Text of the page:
Your wedding is an important and joyous day. It shouldn’t be a day full of pressure or stress about a global pandemic. You shouldn’t have to worry about whether or not you’re standing far enough away from your loved ones as you say your vows. 

We want you to have the wedding that you want. We don’t want you to have to sacrifice a single thing – whether that be your venue, your vision or your guest list – on your wedding day.  

As wedding officiants, we’re not usually in the business of telling engaged couples not to get married. But in extreme circumstances such as we find ourselves in, we strongly believe that if you are able to postpone your wedding, no matter its size, you should do so. 

We say this looking out for your safety, looking out for our safety, and doing our part to obey government guidelines and protect public health. And we don’t say it lightly. We know postponing a wedding is the last thing anyone wants to do. Our hearts go out to you. We want to do everything we can to make your postponement easy and to help get you married as soon as it is safe to do so! 

But you still want to get married now! 

If you still want to make a commitment to your partner, that’s awesome! Marriage is incredible and we applaud you for wanting to stand up, commit to one another, and celebrate your relationship. Especially in times of uncertainty, there’s something so special about two people who want to face all things together. 

So what are the options if you want to get married now? 

  1. If you want to make a symbolic commitment with your partner during this time, we would be honoured and thrilled to officiate a virtual ceremony for you. We’ll connect with you online and marry you over a video call, completing the legal paperwork in person at a later date. If you are interested in a virtual ceremony (with a signing to follow), please get in touch.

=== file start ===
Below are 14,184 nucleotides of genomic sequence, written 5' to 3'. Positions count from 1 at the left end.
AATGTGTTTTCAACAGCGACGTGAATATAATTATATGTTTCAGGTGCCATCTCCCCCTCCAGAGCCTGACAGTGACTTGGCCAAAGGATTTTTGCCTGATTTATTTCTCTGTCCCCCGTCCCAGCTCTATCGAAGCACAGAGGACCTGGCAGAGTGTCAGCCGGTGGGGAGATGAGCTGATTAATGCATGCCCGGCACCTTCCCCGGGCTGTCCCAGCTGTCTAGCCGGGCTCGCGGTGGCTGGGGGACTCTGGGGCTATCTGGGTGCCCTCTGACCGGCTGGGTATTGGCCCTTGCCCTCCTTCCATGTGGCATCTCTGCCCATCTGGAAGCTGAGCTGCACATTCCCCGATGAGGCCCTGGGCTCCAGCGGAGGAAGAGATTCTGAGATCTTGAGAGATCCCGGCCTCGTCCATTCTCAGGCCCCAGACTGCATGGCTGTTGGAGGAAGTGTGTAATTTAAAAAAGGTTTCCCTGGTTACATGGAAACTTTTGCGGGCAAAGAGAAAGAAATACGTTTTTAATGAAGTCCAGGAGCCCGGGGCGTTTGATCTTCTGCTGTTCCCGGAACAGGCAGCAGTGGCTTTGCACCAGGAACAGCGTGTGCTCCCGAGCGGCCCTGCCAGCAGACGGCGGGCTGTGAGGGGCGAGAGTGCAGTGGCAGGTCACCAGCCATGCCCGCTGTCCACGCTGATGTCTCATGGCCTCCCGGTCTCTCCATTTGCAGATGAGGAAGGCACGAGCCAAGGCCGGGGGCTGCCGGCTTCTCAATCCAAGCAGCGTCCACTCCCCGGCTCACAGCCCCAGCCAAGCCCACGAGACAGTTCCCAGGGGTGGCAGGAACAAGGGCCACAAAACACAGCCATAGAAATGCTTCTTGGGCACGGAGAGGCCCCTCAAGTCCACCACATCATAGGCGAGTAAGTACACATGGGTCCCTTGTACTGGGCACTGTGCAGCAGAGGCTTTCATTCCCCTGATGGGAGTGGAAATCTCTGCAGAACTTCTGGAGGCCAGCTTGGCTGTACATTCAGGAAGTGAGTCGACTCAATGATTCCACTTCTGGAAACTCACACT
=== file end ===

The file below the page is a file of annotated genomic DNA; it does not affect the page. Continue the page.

2. While we encourage all couples to wait until the COVID-19 pandemic has subsided to hold their ceremony, we also understand that some couples wish to move forward with getting legally married now. We are handling everything on a case by case basis, and safety is always our priority. If you wish to get married now, please reach out to us and we’ll do our best to accommodate your request.    

If you are in an emergency situation and need to get legally married, please get in touch

Final notes

We are facing some very uncertain times, not only in the wedding industry but in every industry and every household across the world. This is an unprecedented global situation and it’s requiring all of us to make sacrifices and tackle tough situations. 

At Young Hip & Married, we want to care for you. We feel the best way to do that at this time is to encourage you to postpone your spring wedding. It’s also a great way for you to care for yourselves, your guests and your vendors. 

By postponing, you’re not only prioritizing everyone’s safety but you’re helping small businesses, like most of your wedding vendors, stay afloat. The harsh reality is that during this crisis, wedding vendors are not making any revenue and some may even need to close down. By postponing your wedding, and not cancelling, you allow these vendors to continue to pay their staff, pay their bills and keep their business going.